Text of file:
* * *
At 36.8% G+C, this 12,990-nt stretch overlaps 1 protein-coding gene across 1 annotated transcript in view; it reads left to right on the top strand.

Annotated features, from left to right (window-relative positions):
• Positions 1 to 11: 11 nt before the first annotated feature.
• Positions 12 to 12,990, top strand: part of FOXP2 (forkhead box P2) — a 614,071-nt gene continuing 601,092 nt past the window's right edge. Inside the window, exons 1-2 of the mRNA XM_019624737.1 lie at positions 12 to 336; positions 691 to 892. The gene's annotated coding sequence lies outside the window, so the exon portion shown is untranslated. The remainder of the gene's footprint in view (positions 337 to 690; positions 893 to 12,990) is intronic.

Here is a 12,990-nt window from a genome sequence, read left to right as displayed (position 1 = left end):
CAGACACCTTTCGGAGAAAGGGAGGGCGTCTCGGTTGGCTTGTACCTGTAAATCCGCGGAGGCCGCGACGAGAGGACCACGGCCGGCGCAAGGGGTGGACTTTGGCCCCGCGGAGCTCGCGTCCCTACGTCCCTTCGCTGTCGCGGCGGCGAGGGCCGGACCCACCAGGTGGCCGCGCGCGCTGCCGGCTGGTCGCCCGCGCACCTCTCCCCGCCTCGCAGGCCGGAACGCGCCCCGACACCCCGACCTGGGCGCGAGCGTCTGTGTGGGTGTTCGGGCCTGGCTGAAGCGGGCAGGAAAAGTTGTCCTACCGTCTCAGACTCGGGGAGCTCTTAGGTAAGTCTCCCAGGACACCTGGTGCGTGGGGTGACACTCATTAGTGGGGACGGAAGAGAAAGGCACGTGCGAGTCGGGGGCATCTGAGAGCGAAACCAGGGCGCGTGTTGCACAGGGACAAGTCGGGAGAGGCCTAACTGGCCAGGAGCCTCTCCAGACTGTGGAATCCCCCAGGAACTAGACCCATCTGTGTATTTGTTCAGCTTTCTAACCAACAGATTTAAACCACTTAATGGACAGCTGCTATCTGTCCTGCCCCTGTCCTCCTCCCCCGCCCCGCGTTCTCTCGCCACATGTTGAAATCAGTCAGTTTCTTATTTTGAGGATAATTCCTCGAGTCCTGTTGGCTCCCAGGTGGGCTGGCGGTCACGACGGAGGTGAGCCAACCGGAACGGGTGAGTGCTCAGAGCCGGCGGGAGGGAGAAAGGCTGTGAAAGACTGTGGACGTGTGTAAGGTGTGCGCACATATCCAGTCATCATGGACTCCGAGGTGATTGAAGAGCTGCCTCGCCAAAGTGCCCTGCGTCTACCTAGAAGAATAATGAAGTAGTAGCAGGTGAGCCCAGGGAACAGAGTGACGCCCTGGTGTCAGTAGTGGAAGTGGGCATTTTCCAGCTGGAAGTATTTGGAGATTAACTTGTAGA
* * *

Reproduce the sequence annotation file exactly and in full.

At 36.8% G+C, this 12,990-nt stretch overlaps 1 protein-coding gene across 1 annotated transcript in view; it reads left to right on the top strand.

Annotated features, from left to right (window-relative positions):
• Positions 1 to 11: 11 nt before the first annotated feature.
• Positions 12 to 12,990, top strand: part of FOXP2 (forkhead box P2) — a 614,071-nt gene continuing 601,092 nt past the window's right edge. Inside the window, exons 1-2 of the mRNA XM_019624737.1 lie at positions 12 to 336; positions 691 to 892. The gene's annotated coding sequence lies outside the window, so the exon portion shown is untranslated. The remainder of the gene's footprint in view (positions 337 to 690; positions 893 to 12,990) is intronic.

Here is a 12,990-nt window from a genome sequence, read left to right as displayed (position 1 = left end):
CAGACACCTTTCGGAGAAAGGGAGGGCGTCTCGGTTGGCTTGTACCTGTAAATCCGCGGAGGCCGCGACGAGAGGACCACGGCCGGCGCAAGGGGTGGACTTTGGCCCCGCGGAGCTCGCGTCCCTACGTCCCTTCGCTGTCGCGGCGGCGAGGGCCGGACCCACCAGGTGGCCGCGCGCGCTGCCGGCTGGTCGCCCGCGCACCTCTCCCCGCCTCGCAGGCCGGAACGCGCCCCGACACCCCGACCTGGGCGCGAGCGTCTGTGTGGGTGTTCGGGCCTGGCTGAAGCGGGCAGGAAAAGTTGTCCTACCGTCTCAGACTCGGGGAGCTCTTAGGTAAGTCTCCCAGGACACCTGGTGCGTGGGGTGACACTCATTAGTGGGGACGGAAGAGAAAGGCACGTGCGAGTCGGGGGCATCTGAGAGCGAAACCAGGGCGCGTGTTGCACAGGGACAAGTCGGGAGAGGCCTAACTGGCCAGGAGCCTCTCCAGACTGTGGAATCCCCCAGGAACTAGACCCATCTGTGTATTTGTTCAGCTTTCTAACCAACAGATTTAAACCACTTAATGGACAGCTGCTATCTGTCCTGCCCCTGTCCTCCTCCCCCGCCCCGCGTTCTCTCGCCACATGTTGAAATCAGTCAGTTTCTTATTTTGAGGATAATTCCTCGAGTCCTGTTGGCTCCCAGGTGGGCTGGCGGTCACGACGGAGGTGAGCCAACCGGAACGGGTGAGTGCTCAGAGCCGGCGGGAGGGAGAAAGGCTGTGAAAGACTGTGGACGTGTGTAAGGTGTGCGCACATATCCAGTCATCATGGACTCCGAGGTGATTGAAGAGCTGCCTCGCCAAAGTGCCCTGCGTCTACCTAGAAGAATAATGAAGTAGTAGCAGGTGAGCCCAGGGAACAGAGTGACGCCCTGGTGTCAGTAGTGGAAGTGGGCATTTTCCAGCTGGAAGTATTTGGAGATTAACTTGTAGA